Fresh porcine hearts (Yorkshire) were procured, including only hearts with aortic annular diameters of 25 ± 2 mm, ensuring similar annular diameters between the SG and VG groups (25.0 ± 1.4 vs 25.7 ± 0.8; P = .341). The aortic roots were dissected free and removed by circumferentially transecting the LVOT 1 cm below the sinus nadirs. We carefully skeletonized the roots to avoid damaging the valve. Valves were randomly reimplanted into either SGs (n = 6) or VGs (n = 6) using a dual suture line reimplantation technique previously described (Figure 2, C).
The annular suture level, intercommissural distances, commissural heights, coaptation height, free margin length, cusp height, and coronary button positions in the unpressurized grafts were standardized. Only symmetrical valves were used to avoid cusp prolapse and the necessity for correction. A single surgeon trained in the procedure reimplanted all valves. A composite of each graft is shown to demonstrate appropriate commissural height, proper technique, and standardization (Figure 2, D).
Hemodynamic Data Collection and Analysis
Conduits were mounted, the system was filled with 37°C saline, deaired, and ran for 10 minutes before rezeroing sensors. Aortic, ventricular, atrial, and coronary pressure tracings, along with aortic and coronary flow tracings, were recorded. Data were imported into MATLAB (version R2018A; MathWorks, Natick, Mass) for analysis and plotting. Using direct hemodynamic measurements, effective orifice area (EOA) was calculated using the Gorlin equation.
A Philips iE33 system with an X7-2T transesophageal echocardiography (TEE) probe and S5-1 transthoracic probe (Koninklijke Philips NV, Amsterdam, The Netherlands) was used for echocardiography. The simulator was designed with built-in ports for direct TEE instrumentation, allowing for excellent image quality without acoustic gel (Figure 3, A). For views not obtainable with TEE, we used the transthoracic probe through specially designed ports. Continuous and pulsed-wave Doppler was obtained from the ventricular port and M-mode views from the aortic root port. Leaflet apposition length was measured as the distance the leaflet free margins coapt, and coaptation height was measured as the distance from the basal ring to the distal tip of the coapted leaflets at end-diastole. Analysis and interpretation was performed using the iE33 on-board software. Using echocardiographic parameters, EOA was calculated using the continuity equation.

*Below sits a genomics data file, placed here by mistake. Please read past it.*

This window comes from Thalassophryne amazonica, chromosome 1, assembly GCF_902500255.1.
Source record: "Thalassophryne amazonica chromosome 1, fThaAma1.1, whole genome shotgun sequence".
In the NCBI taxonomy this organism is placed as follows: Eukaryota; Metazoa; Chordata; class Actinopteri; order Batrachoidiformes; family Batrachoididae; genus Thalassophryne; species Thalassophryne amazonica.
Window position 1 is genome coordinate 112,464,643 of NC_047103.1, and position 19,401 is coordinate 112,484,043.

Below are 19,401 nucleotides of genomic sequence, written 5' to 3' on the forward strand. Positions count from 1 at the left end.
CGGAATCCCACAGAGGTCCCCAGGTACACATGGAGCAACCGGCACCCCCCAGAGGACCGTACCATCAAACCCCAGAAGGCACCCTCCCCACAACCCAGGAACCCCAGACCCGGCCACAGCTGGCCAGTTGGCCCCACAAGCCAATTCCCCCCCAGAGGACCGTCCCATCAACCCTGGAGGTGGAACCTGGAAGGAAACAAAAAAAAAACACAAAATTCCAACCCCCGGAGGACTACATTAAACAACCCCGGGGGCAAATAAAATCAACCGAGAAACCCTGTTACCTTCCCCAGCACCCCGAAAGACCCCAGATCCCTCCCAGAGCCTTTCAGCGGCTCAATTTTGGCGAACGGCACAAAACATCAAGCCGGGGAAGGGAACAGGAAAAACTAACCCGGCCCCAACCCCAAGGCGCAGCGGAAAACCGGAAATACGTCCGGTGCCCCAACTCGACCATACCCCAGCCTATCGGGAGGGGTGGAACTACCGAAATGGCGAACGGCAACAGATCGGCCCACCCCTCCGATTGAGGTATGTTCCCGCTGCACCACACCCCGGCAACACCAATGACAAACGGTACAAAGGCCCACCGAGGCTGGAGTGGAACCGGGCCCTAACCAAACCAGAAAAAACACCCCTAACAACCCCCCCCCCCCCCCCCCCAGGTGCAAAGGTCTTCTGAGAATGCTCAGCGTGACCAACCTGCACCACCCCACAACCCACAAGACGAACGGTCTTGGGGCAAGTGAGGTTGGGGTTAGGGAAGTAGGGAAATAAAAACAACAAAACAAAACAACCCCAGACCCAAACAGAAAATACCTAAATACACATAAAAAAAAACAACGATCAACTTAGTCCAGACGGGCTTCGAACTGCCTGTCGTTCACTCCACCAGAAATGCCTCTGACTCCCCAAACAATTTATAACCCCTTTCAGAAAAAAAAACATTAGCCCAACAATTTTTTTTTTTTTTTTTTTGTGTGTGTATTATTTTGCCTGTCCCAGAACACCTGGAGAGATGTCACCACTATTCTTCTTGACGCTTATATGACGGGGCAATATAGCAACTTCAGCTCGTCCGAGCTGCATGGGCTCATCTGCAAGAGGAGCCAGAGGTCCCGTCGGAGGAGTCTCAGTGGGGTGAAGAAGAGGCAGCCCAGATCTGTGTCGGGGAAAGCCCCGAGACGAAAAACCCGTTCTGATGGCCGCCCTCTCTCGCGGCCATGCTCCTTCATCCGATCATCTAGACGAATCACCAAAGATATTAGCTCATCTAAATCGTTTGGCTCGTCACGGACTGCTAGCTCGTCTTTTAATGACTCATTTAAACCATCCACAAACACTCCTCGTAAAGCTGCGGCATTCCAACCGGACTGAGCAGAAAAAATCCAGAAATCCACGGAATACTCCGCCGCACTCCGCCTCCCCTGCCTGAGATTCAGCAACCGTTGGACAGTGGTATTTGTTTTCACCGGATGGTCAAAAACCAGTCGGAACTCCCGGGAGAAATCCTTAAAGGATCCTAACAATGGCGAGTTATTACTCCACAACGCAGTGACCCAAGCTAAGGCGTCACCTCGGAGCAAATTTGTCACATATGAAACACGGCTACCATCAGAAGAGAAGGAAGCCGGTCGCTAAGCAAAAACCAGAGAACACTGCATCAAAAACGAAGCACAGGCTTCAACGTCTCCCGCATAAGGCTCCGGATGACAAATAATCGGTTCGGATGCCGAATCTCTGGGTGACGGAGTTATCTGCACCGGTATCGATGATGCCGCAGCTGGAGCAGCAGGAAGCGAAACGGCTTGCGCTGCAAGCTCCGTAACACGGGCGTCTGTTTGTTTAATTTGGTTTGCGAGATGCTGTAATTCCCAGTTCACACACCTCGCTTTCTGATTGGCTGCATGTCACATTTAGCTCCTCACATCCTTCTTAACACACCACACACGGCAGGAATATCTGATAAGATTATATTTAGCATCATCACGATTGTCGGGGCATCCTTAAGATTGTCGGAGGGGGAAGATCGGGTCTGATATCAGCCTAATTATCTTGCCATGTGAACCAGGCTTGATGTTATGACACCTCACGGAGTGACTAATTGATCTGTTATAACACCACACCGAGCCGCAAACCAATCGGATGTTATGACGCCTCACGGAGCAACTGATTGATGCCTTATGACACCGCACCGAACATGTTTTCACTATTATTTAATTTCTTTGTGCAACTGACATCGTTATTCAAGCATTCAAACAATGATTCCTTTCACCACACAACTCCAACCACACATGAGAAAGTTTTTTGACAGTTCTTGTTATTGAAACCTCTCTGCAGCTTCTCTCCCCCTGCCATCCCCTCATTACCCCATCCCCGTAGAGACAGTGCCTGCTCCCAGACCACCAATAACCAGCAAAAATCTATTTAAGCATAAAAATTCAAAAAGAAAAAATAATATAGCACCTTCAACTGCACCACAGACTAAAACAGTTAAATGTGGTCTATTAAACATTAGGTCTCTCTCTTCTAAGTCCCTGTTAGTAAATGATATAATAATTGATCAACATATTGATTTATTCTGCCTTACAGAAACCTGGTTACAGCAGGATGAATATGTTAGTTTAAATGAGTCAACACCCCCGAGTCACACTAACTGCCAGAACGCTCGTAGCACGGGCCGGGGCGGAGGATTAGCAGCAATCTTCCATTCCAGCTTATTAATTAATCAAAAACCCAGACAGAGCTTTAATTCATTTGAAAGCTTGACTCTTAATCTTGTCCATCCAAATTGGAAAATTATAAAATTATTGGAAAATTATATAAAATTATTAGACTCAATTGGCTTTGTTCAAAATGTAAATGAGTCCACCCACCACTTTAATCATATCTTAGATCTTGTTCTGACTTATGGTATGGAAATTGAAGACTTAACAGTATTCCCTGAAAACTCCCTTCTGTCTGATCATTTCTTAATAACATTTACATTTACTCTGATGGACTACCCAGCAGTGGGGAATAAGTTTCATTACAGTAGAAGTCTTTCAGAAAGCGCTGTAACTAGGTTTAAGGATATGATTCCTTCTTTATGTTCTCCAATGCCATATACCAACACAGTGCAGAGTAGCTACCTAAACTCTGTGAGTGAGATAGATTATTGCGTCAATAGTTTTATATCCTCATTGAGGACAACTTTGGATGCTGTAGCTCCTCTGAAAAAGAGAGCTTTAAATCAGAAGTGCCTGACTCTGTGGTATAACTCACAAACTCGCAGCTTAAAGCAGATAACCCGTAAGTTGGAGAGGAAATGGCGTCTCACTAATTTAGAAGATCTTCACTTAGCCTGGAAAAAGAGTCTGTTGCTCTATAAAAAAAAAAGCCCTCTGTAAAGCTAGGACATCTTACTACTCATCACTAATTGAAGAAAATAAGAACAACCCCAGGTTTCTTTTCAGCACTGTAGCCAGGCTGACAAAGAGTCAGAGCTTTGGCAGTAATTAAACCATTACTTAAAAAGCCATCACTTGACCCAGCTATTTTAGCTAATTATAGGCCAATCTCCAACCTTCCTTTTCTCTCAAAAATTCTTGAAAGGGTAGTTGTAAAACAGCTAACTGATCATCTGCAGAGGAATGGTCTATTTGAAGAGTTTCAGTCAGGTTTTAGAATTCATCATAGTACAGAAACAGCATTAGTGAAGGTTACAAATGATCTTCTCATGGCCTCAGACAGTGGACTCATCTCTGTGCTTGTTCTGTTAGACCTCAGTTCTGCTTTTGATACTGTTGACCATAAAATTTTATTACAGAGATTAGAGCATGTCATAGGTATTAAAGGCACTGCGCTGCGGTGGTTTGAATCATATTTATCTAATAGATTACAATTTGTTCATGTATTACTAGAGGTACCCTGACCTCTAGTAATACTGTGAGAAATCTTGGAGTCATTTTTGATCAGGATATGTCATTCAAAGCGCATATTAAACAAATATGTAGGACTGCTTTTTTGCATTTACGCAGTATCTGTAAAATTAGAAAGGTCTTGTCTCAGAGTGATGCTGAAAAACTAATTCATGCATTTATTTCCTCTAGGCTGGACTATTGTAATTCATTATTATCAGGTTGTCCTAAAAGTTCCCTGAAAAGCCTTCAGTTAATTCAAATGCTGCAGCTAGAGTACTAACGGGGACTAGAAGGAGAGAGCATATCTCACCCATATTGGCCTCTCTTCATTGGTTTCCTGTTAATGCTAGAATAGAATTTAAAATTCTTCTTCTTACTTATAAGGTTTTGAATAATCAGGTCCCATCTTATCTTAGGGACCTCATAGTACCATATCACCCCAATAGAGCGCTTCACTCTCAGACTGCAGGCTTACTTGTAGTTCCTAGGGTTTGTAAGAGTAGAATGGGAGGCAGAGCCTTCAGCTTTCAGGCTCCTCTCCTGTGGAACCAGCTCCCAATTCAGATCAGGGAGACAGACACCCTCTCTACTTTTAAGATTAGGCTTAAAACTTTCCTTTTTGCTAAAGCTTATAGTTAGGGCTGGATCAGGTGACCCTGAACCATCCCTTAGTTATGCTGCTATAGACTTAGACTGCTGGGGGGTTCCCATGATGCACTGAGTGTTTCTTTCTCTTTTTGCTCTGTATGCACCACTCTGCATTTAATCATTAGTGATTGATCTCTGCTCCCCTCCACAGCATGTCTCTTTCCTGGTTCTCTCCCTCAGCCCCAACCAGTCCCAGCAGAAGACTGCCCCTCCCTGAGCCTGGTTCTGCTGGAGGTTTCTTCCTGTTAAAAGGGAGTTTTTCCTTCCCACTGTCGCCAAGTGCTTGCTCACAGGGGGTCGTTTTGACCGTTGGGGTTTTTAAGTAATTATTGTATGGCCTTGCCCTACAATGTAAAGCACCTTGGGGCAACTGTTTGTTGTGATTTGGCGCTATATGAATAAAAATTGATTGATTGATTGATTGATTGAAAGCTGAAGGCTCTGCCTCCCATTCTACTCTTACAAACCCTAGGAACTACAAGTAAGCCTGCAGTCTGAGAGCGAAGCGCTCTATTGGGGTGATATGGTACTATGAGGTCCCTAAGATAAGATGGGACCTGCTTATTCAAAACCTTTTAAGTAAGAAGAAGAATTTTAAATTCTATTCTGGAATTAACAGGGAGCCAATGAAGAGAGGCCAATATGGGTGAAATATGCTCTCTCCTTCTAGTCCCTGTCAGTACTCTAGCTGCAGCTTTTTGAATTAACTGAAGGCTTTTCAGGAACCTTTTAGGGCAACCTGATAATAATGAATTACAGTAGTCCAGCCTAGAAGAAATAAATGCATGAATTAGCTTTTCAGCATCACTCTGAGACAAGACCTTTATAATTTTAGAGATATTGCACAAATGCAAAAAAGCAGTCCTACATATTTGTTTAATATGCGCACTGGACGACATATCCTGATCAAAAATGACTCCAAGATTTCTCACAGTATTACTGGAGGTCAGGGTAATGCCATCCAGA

To analyze leaflet and graft motion, we used high-speed videography at 1057 frames per second with 1280 × 1024 resolution (Chronos 1.4, Kron Technologies, Burnaby, British Columbia, Canada). Video was recorded from an en face perspective to analyze leaflet motion, and laterally to analyze graft motion (Figure 3, B). Using motion analysis software (Logger Pro, Vernier, Beaverton, Ore), leaflet displacements were mapped and cusp opening and closing velocities calculated (Figure 3, C, and Video 1). Aortic valve area was measured by tracing the leaflet free margins and calculating geometric area in frames at maximal valve opening.
The primary end point was a difference in regurgitant fraction. The standard deviation was expected to be 2.5%.
We had 80% power to detect a difference of 4% at an α of 0.05 with 6 per group. All analyzed variables were normally distributed and homoscedastic (verified using the Shapiro–Wilk test and Levene test, respectively). Continuous variables are reported as mean ± standard deviation. Two-tailed unpaired Student t tests were used to compare continuous variables between 2 groups. A P value of <.05 was considered statistically significant.
Hemodynamics and Coronary Blood Flow Are Similar Between Valsalva and Straight Conduits
No significant differences in aortic, left ventricular, coronary, or left atrial pressure tracings were evident between groups (Figure 4, A), and aortic flow was also similar (Figure 4, B). Relevant hemodynamic parameters are summarized in Table 1. We observed a trend toward higher left ventricular pressures in SGs with correspondingly higher measured transvalvular gradients (11.4 ± 7.9 vs 6.4 ± 4.2 mm Hg; P = .2), although these differences were not statistically significant. Mean coronary blood flow was not significantly different between SGs and VGs (225 ± 16 mL/min vs 224 ± 10 mL/min; P = .88; Figure 4, C).
Table 1Hemodynamic, echocardiographic, and videometric characteristics
EOA trended toward being smaller in SGs calculated using the Gorlin equation (1.5 ± 0.4 cm2 vs 1.8 ± 0.3 cm2; P = .12; Figure 4, D) as well as with the continuity equation (2.4 ± 0.3 cm2 vs 2.8 ± 0.2 cm2; P = .056; Figure 4, E). Aortic valve area calculated using videometric analysis was 1.9 ± 0.5 cm2 in the SG group and 2.4 ± 0.3 cm2 in the VG group (P = .1; Figure 4, F).
Valves Reimplanted Into SGs Experience Lower Regurgitant Fractions, Decreased Radial Commissural Displacement, and Increased Coaptation Height